3

I'm currently working on a solution for drawing a standard 5-point star on the canvas using JavaScript. I'm part way there but can't figure it out entirely. I'd appreciate any tips or pointers anyone might have.

  • 5
    Five lines between five points on a circle, spread 4/5 pi from each other (spanning the circle twice)? – John Dvorak Jan 29 '13 at 9:56
  • 2
    Please show what you have done so far. – Stefan Hanke Jan 29 '13 at 10:01
3

I made some changes to the code that Chris posted so it would work for me:

var alpha = (2 * Math.PI) / 10; 
var radius = 12;
var starXY = [100,100]

canvasCtx.beginPath();

for(var i = 11; i != 0; i--)
{
    var r = radius*(i % 2 + 1)/2;
    var omega = alpha * i;
    canvasCtx.lineTo((r * Math.sin(omega)) + starXY[0], (r * Math.cos(omega)) + starXY[1]);
}
canvasCtx.closePath();
canvasCtx.fillStyle = "#000";
canvasCtx.fill();

Hope it helps...

3

n point star, points are distributed evenly around a circle. Assume the first point is at 0,r (top), with the circle centred on 0,0, and that we can construct it from a series of triangles rotated by 2π/(2n+1):

5 point star

Define a rotation function:

function rotate2D(vecArr, byRads) {
    var mat = [ [Math.cos(byRads), -Math.sin(byRads)], 
                [Math.sin(byRads), Math.cos(byRads)] ];
    var result = [];
    for(var i=0; i < vecArr.length; ++i) {
        result[i] = [ mat[0][0]*vecArr[i][0] + mat[0][1]*vecArr[i][1],
                      mat[1][0]*vecArr[i][0] + mat[1][1]*vecArr[i][1] ];
    }
    return result;
}

Construct a star by rotating n triangles:

function generateStarTriangles(numPoints, r) {
    var triangleBase = r * Math.tan(Math.PI/numPoints);
    var triangle = [ [0,r], [triangleBase/2,0], [-triangleBase/2,0], [0,r] ];
    var result = [];
    for(var i = 0; i < numPoints; ++i) {
       result[i] = rotate2D(triangle, i*(2*Math.PI/numPoints));
    }
    return result;
}

Define a function to draw any given array of polygons:

function drawObj(ctx, obj, offset, flipVert) {
   var sign=flipVert ? -1 : 1;
   for(var objIdx=0; objIdx < obj.length; ++objIdx) {
      var elem = obj[objIdx];
      ctx.moveTo(elem[0][0] + offset[0], sign*elem[0][1] + offset[1]);
      ctx.beginPath();
      for(var vert=1; vert < elem.length; ++vert) {
        ctx.lineTo(elem[vert][0] + offset[0], sign*elem[vert][1] + offset[1]);
      }
      ctx.fill();
   }
}

Use the above to draw a 5 point star:

var canvas = document.getElementsByTagName('canvas')[0];
var ctx = canvas.getContext('2d');
var offset = [canvas.width/2, canvas.height/2];
ctx.fillStyle="#000000";
var penta = generateStarTriangles(5, 200);
drawObj(ctx, penta, offset, true);

See it here http://jsbin.com/oyonos/2/

  • 1
    Great answer. Please, in drawObj, change penta[objIdx] with obj[objIdx] – seg.fault Jul 23 '14 at 13:43
  • Well spotted, thanks. – Phil H Jul 23 '14 at 14:52
  • 1
    Is there any source to look out for these trigonometric functions, like which trigonometric functions can draw what. – defau1t Jul 7 '16 at 15:49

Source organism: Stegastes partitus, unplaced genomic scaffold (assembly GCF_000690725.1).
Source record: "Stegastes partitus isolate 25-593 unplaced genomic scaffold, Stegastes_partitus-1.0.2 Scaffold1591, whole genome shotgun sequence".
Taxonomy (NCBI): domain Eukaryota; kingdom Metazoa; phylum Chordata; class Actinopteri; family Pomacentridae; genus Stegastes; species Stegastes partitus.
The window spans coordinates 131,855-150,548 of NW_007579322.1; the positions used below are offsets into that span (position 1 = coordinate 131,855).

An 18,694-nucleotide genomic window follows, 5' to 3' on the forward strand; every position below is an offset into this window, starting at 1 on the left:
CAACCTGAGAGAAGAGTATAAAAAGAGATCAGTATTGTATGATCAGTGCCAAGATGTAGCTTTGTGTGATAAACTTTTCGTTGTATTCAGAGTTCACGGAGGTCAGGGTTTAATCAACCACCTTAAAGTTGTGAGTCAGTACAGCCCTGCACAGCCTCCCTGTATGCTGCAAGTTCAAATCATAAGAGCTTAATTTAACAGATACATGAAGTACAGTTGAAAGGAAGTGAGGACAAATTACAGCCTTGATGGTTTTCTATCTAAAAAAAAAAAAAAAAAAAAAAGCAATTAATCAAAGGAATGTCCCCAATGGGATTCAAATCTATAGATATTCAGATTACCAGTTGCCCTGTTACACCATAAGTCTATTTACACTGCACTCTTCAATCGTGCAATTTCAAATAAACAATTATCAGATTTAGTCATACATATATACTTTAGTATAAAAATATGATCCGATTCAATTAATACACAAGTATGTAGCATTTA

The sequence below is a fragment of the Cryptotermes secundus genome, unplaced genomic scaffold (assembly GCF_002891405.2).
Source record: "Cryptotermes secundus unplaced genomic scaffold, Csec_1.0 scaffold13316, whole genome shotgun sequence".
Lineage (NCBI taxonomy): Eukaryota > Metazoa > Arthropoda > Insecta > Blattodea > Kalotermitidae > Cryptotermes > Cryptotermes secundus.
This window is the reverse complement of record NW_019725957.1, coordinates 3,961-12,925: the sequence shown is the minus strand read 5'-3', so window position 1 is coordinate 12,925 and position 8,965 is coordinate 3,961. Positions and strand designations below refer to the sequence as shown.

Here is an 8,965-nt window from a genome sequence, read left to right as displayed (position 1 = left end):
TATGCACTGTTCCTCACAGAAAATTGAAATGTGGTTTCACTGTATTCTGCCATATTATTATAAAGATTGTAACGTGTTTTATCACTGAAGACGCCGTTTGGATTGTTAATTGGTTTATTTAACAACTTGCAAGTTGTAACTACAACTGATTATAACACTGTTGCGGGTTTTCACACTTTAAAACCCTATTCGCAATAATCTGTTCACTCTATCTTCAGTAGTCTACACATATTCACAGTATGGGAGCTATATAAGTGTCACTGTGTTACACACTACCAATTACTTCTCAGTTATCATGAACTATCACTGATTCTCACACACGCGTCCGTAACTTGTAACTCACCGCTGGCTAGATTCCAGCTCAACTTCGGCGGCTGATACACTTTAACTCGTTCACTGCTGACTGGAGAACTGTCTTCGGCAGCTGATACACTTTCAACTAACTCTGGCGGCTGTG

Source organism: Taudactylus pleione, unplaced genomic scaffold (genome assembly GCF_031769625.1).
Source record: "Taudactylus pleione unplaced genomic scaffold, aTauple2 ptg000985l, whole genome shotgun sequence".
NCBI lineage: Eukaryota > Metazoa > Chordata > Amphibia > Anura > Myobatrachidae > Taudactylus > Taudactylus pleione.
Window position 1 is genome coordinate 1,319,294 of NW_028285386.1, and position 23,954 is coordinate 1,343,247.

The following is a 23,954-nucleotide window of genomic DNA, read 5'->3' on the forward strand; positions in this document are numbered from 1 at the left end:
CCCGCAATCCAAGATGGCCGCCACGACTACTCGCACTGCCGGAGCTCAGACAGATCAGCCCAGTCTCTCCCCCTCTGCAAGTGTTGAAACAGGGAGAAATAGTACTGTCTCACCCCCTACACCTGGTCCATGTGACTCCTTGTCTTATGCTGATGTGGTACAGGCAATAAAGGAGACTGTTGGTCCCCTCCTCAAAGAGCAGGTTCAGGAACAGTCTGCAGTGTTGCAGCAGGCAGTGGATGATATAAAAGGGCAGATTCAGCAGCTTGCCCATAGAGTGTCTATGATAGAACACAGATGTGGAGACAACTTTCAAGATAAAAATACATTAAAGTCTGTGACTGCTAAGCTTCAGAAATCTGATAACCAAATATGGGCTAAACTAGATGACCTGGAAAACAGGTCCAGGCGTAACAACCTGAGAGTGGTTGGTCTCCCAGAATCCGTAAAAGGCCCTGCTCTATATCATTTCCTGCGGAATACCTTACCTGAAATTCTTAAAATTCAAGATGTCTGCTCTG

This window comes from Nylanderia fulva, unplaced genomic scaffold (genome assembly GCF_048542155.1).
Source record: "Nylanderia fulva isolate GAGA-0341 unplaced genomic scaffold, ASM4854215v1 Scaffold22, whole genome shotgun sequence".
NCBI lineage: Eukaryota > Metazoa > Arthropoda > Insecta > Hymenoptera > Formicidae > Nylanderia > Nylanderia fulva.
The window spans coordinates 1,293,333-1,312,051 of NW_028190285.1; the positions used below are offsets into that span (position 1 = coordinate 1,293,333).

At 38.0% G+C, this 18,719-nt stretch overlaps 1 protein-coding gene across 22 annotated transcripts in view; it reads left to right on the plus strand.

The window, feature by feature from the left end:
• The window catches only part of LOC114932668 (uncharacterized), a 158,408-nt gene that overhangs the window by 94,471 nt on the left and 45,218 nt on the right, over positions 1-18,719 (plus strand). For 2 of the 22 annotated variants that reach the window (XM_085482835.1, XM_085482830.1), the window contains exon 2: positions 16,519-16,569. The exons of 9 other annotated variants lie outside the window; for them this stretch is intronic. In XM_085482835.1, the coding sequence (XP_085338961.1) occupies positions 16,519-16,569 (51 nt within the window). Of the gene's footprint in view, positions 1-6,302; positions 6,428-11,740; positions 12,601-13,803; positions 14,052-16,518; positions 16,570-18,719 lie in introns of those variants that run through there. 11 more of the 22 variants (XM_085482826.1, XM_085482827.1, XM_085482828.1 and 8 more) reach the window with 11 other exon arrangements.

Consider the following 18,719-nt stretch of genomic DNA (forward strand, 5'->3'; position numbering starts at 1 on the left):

1

You need to draw the inner bits and a complete circle is 2 * PI radians. In the example below r is the radius of the encompassing circle. Code below is from an open source project (http://github.com/CIPowell/PhyloCanvas)

var alpha = (2 * Math.PI) / 10; 
// works out the angle between each vertex (5 external + 5 internal = 10)
var r_point = r * 1.75; // r_point is the radius to the external point

for(var i = 11; i != 0; i--) // or i could = 10 and you could use closePath at the end
{
var ra = i % 2 == 1 ? rb: r;

var omega = alpha * i; //omega is the angle of the current point
    //cx and cy are the center point of the star.
node.canvas.lineTo(cx + (ra * Math.sin(omega)), cy + (ra * Math.cos(omega)));

}

//Store or fill.

NB: This is one of those many ways to skin a cat things, I'm sure someone else has another way of doing it. Also, the reason for the decremental loop rather than the incremental is preformance. i != 0 is more efficient than i < 10 and i-- is more efficient than i++. But performance matters a lot for my code, it might not be so crucial for yours.

1

I was looking for such an algorithm myself and wondered if I could invent one myself. Turned out not to be too hard. So here is a small function to create stars and polygons, with options to set the number of point, outer radius, and inner radius (the latter does only apply to stars).

function makeStar(c, s, x, y , p, o, i) {
    var ct = c.getContext('2d');
    var points =  p || 5;
    var outer_radius = o || 100;
    var inner_radius = i || 40;
    var start_x = x || 100;
    var start_y = y || 100;
    var new_outer_RAD, half_new_outer_RAD;
    var RAD_distance = ( 2 * Math.PI / points);  
    var RAD_half_PI = Math.PI /2; 
    var i;
    ct.moveTo(start_x, start_y);
    ct.beginPath();

    for (i=0; i <= points; i++) {
        new_outer_RAD = (i + 1) * RAD_distance;     
        half_new_outer_RAD = new_outer_RAD - (RAD_distance / 2); 

        if (s) {
            ct.lineTo(start_x + Math.round(Math.cos(half_new_outer_RAD - RAD_half_PI) * inner_radius), start_y + Math.round(Math.sin(half_new_outer_RAD - RAD_half_PI) * inner_radius));
        }

        ct.lineTo(start_x + Math.round(Math.cos(new_outer_RAD - RAD_half_PI) * outer_radius), start_y + Math.round(Math.sin(new_outer_RAD - RAD_half_PI) * outer_radius));   

    }

    ct.stroke();
}

var canvas = document.getElementById('canvas');

makeStar(canvas);
makeStar(canvas, true, 120,200, 7, 110, 40);
  • sorry, I had some problems pasting the script, the last two lines fell out of the script box. Anyway, these are the parameters: makeStar(canvas, star (bool), x offset, y offset, # points, outer radius, inner radius) – Fab May 5 '13 at 20:44
0

This is a problem where Turtle Geometry makes things simple:

5-point star:

repeat 5 times:

fwd 100, right 144, fwd 100, left 72,

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